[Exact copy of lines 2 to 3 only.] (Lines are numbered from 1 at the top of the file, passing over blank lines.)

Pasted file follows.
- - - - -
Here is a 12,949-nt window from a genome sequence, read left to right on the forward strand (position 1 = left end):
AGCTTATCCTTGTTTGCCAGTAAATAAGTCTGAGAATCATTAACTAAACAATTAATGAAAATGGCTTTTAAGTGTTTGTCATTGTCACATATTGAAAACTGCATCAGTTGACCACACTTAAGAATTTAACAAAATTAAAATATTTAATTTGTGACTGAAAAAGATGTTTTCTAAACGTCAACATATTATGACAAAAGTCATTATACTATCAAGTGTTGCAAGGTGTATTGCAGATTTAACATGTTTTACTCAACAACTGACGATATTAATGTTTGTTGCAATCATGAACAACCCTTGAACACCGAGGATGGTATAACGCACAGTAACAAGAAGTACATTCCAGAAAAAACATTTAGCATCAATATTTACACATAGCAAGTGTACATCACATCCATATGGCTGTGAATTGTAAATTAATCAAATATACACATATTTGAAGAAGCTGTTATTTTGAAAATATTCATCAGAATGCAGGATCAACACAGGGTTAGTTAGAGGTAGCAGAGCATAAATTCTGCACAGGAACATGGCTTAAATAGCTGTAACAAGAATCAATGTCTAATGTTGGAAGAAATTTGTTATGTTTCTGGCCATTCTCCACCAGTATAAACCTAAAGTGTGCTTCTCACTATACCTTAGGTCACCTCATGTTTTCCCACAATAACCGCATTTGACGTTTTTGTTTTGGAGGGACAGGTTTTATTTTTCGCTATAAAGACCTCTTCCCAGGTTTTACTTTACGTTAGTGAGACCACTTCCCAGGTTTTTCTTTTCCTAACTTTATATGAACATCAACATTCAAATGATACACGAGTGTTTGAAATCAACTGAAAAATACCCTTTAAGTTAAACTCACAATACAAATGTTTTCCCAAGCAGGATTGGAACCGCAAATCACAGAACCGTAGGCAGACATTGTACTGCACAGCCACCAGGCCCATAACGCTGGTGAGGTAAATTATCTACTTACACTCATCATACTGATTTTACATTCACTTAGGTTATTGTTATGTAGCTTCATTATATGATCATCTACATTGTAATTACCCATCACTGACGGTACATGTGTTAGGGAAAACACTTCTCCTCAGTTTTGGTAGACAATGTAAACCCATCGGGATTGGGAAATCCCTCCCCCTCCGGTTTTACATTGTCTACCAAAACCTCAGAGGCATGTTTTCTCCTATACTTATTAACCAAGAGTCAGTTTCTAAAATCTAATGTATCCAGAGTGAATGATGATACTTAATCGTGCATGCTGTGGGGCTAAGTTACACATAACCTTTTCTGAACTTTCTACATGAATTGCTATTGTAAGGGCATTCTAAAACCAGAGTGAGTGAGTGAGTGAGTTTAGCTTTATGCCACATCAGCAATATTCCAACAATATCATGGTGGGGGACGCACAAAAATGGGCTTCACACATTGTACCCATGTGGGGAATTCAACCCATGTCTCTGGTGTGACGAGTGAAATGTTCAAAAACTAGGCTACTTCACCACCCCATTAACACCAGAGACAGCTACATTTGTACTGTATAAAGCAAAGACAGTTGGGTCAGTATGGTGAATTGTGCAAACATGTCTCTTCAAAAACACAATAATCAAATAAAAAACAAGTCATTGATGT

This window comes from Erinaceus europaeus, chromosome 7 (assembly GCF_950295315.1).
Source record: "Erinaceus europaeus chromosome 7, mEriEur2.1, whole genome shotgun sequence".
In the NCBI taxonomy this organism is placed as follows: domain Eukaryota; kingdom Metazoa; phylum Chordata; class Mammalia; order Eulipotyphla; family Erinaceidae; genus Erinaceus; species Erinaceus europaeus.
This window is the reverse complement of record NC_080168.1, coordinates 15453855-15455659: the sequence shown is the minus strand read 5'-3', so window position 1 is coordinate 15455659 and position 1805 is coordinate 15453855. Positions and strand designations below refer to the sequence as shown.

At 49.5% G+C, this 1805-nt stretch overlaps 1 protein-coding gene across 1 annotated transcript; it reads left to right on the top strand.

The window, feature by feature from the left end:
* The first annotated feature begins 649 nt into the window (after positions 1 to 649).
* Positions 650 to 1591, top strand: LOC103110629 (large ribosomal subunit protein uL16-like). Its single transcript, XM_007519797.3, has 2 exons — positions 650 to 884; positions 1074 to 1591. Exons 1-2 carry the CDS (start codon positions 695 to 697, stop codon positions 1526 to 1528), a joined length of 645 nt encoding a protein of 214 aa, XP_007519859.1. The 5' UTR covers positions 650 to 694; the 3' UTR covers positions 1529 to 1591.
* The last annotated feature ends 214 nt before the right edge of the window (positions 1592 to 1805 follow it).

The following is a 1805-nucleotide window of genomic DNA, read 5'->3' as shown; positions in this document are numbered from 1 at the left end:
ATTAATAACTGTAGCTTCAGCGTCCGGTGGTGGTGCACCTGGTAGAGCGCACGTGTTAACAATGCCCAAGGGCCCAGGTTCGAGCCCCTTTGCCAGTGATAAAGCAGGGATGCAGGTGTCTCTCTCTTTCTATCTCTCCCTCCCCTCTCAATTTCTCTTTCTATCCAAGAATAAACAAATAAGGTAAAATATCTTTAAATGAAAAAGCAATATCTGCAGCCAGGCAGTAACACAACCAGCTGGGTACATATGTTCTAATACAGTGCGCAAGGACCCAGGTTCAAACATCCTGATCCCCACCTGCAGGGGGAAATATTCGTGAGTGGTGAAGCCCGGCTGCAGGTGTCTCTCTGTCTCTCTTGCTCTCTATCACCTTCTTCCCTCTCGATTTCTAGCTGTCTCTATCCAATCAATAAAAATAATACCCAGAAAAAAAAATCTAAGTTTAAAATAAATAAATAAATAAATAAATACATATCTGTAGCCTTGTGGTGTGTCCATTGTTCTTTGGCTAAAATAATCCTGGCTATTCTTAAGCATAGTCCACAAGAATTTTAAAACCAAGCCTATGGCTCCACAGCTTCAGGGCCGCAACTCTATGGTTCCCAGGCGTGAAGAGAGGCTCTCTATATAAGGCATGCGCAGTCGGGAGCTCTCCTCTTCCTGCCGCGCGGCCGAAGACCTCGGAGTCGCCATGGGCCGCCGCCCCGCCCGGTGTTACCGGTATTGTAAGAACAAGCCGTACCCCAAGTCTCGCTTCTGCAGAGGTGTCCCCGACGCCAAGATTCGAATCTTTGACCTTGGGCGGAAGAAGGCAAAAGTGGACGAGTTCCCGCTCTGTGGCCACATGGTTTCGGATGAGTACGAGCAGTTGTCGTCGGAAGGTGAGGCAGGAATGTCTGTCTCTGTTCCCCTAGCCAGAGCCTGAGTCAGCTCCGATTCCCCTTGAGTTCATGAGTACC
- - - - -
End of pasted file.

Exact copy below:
AGCTTATCCTTGTTTGCCAGTAAATAAGTCTGAGAATCATTAACTAAACAATTAATGAAAATGGCTTTTAAGTGTTTGTCATTGTCACATATTGAAAACTGCATCAGTTGACCACACTTAAGAATTTAACAAAATTAAAATATTTAATTTGTGACTGAAAAAGATGTTTTCTAAACGTCAACATATTATGACAAAAGTCATTATACTATCAAGTGTTGCAAGGTGTATTGCAGATTTAACATGTTTTACTCAACAACTGACGATATTAATGTTTGTTGCAATCATGAACAACCCTTGAACACCGAGGATGGTATAACGCACAGTAACAAGAAGTACATTCCAGAAAAAACATTTAGCATCAATATTTACACATAGCAAGTGTACATCACATCCATATGGCTGTGAATTGTAAATTAATCAAATATACACATATTTGAAGAAGCTGTTATTTTGAAAATATTCATCAGAATGCAGGATCAACACAGGGTTAGTTAGAGGTAGCAGAGCATAAATTCTGCACAGGAACATGGCTTAAATAGCTGTAACAAGAATCAATGTCTAATGTTGGAAGAAATTTGTTATGTTTCTGGCCATTCTCCACCAGTATAAACCTAAAGTGTGCTTCTCACTATACCTTAGGTCACCTCATGTTTTCCCACAATAACCGCATTTGACGTTTTTGTTTTGGAGGGACAGGTTTTATTTTTCGCTATAAAGACCTCTTCCCAGGTTTTACTTTACGTTAGTGAGACCACTTCCCAGGTTTTTCTTTTCCTAACTTTATATGAACATCAACATTCAAATGATACACGAGTGTTTGAAATCAACTGAAAAATACCCTTTAAGTTAAACTCACAATACAAATGTTTTCCCAAGCAGGATTGGAACCGCAAATCACAGAACCGTAGGCAGACATTGTACTGCACAGCCACCAGGCCCATAACGCTGGTGAGGTAAATTATCTACTTACACTCATCATACTGATTTTACATTCACTTAGGTTATTGTTATGTAGCTTCATTATATGATCATCTACATTGTAATTACCCATCACTGACGGTACATGTGTTAGGGAAAACACTTCTCCTCAGTTTTGGTAGACAATGTAAACCCATCGGGATTGGGAAATCCCTCCCCCTCCGGTTTTACATTGTCTACCAAAACCTCAGAGGCATGTTTTCTCCTATACTTATTAACCAAGAGTCAGTTTCTAAAATCTAATGTATCCAGAGTGAATGATGATACTTAATCGTGCATGCTGTGGGGCTAAGTTACACATAACCTTTTCTGAACTTTCTACATGAATTGCTATTGTAAGGGCATTCTAAAACCAGAGTGAGTGAGTGAGTGAGTTTAGCTTTATGCCACATCAGCAATATTCCAACAATATCATGGTGGGGGACGCACAAAAATGGGCTTCACACATTGTACCCATGTGGGGAATTCAACCCATGTCTCTGGTGTGACGAGTGAAATGTTCAAAAACTAGGCTACTTCACCACCCCATTAACACCAGAGACAGCTACATTTGTACTGTATAAAGCAAAGACAGTTGGGTCAGTATGGTGAATTGTGCAAACATGTCTCTTCAAAAACACAATAATCAAATAAAAAACAAGTCATTGATGT

This window comes from Erinaceus europaeus, chromosome 7 (assembly GCF_950295315.1).